Human Trafficking – Women and Girls of Sacred Worth - January 30, 2014
By: Nancy Brown, Healthy Families, Healthy Planet Ambassador
Do you know that Human Trafficking, a modern-day form of slavery, is the second largest criminal industry in the world after drug trade? Do you know that the Super Bowl will bring in thousands, actually hundreds of thousands, of people who will either be perpetrators or victims of human trafficking? Do you know that the highways within our states and communities are routes of traffickers and victims, and you may pass them on the road or sit next to them at a restaurant?
But what about closer to home? Victims may be serving food in restaurants, cleaning hotel rooms, washing windows, manicuring nails or landscaping yards. What do we know about the people in service industries in our communities? What do we know about the root causes of human trafficking? Just what do we know?
Fortunately there are many people and organizations both within and outside the Faith community who know a lot, and they share their knowledge in many ways. In my community, reporters from the Kansas City Star have written articles and provided coverage about the impact of human trafficking, as well as participated in community forums. My church, The United Methodist Church of the Resurrection, has a Human Trafficking Ministry. The Difference Makers, a group of United Methodist Women from St. James United Methodist Church in Missouri and The United Methodist Church of the Resurrection in Kansas, recently held a well-attended Intercept Human Trafficking Event, also the focus topic of United Methodist Women around the Super Bowl.
The Book of Discipline of the global United Methodist Church affirms the worth of all people and their right to comprehensive reproductive health services and family planning information. So many Boards and agencies reflect those principles within their policies and practices, such as the General Commission on the Status and Role of Women. The General Board of Church and Society has grassroots initiatives in seven Annual Conferences focused on engaging local communities on the issue of human trafficking. GBCS works with the United Nations, specifically the Commission on the Status of Women, on efforts to end human trafficking.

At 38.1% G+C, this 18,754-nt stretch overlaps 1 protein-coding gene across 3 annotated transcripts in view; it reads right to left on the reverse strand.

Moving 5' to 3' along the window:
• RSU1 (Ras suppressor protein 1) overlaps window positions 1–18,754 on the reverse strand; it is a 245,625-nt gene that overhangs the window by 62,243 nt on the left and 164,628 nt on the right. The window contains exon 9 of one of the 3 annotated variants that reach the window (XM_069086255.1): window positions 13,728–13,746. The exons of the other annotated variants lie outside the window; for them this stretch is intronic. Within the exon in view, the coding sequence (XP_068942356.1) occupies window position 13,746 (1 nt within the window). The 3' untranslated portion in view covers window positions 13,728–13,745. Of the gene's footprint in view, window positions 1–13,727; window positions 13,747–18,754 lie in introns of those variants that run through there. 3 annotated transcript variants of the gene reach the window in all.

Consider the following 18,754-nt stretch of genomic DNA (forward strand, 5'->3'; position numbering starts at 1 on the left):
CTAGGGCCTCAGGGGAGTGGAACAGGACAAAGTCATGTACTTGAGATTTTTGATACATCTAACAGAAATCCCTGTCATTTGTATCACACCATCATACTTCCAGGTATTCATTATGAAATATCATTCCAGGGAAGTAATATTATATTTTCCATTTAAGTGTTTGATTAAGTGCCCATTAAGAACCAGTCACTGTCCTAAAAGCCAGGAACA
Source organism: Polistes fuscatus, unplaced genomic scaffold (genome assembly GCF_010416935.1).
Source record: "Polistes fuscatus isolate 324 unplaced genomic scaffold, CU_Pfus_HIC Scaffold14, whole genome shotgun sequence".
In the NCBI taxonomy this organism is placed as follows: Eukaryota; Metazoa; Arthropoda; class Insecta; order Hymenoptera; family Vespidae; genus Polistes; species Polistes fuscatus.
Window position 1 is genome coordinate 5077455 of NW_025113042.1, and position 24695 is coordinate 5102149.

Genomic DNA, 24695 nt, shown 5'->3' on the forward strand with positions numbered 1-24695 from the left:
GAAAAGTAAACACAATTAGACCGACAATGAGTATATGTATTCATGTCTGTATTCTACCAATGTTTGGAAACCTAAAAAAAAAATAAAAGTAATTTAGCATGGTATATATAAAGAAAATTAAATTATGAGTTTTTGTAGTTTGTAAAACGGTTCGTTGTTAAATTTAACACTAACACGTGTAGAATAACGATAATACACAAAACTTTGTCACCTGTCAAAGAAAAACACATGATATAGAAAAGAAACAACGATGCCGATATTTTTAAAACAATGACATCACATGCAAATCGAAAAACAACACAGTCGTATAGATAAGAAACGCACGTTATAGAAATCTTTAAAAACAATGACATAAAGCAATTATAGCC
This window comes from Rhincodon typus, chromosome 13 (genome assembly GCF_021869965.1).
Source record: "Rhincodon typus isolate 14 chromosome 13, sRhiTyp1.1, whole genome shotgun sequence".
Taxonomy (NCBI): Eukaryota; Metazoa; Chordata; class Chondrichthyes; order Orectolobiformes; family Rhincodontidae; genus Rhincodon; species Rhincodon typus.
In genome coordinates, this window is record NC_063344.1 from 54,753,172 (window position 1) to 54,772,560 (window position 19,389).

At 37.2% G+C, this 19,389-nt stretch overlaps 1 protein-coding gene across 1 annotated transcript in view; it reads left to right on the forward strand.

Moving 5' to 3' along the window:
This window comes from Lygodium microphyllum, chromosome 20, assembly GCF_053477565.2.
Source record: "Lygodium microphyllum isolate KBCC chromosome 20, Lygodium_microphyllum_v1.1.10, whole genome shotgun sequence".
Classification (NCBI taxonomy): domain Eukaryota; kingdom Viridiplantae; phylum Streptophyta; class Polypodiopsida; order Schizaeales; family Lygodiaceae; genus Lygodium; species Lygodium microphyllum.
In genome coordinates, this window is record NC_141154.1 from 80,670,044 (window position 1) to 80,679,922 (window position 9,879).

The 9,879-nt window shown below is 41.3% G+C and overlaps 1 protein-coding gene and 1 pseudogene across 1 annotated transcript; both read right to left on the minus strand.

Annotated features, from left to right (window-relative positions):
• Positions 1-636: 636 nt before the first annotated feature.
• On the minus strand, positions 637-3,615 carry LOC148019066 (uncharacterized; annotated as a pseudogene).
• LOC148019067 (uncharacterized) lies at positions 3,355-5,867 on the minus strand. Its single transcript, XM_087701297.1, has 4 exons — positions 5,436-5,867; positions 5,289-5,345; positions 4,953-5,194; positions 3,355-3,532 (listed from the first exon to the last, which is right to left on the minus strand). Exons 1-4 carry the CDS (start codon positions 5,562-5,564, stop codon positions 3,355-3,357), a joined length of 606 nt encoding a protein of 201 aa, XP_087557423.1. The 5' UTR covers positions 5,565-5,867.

Recently Healthy Families, Healthy Planet, a program of the General Board of Church and Society, hosted a webinar to discuss the challenges and realities human trafficking survivors face when seeking reproductive health care, noting the way our culture contributes to the marginalization of women and girls. Healthy families, Healthy Planet works to educate and advocate both within and beyond the United Methodist Church for funding programs and policies that support access to maternal health and voluntary family-planning services around the globe, significant for women and girls everywhere, and specifically for victims of human trafficking.
Attending the Webinar, I was struck by the intersections of the life of women and children throughout society, as well as my own life. How often do I move past those in my path without responding or even seeing their pain and needs? How can I respond to the needs of women and children suffering because of human trafficking? What can I do to advocate on behalf of those who have no voice, specifically around the issues of health care and the destructive impact on their bodies and souls? How can I be a voice of hope in their wilderness? But my questions go beyond me. They extend to the local and global church.
A challenge was issued at the webinar through a specific question: What would the church look like if women and girls were seen as children of God with sacred worth? What if the church helped move them out of the wilderness, out of the grasp of those who objectify them, helping them to move from being victims to survivors? What if we, as children of God, helped our own congregations and communities to recognize that all women and girls are children of God with sacred worth? What would the world look like?
I had many take-aways from the webinar, but was left with two main thoughts resonating in my soul. One was the words of William Wilburforce: “You may choose to look the other say but you can never again say ‘I did not know.’” And the other is the challenge issued by Healthy Families, Healthy Planet. “What would the church look like if women and girls were seen as children of God with sacred worth?” Women and girls of sacred worth? Not just those in our churches, but within our families, our schools, our organizations, our communities, our society, our nation and our world!
United Methodists are not only people of faith, but people of advocacy and action. Together we can transform the world by recognizing that all women and girls are children of God with sacred worth!
For more information: http://umc-gbcs.org/blog/the-god-who-sees-a-church-that-sees-hagar-and-human-trafficking
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Nancy Brown is a retired Kansas State Legislator, a lay leader in the United Methodist Church, a board member of the United Methodist General Commission on the Status and Role of Women, a member of the Connecting Council and Mercy and Justice Team of the Great Plains Annual Conference, Social Action Chair of United Methodist Women at the United Methodist Church of the Resurrection, and Ambassador for Healthy Families Healthy Planet.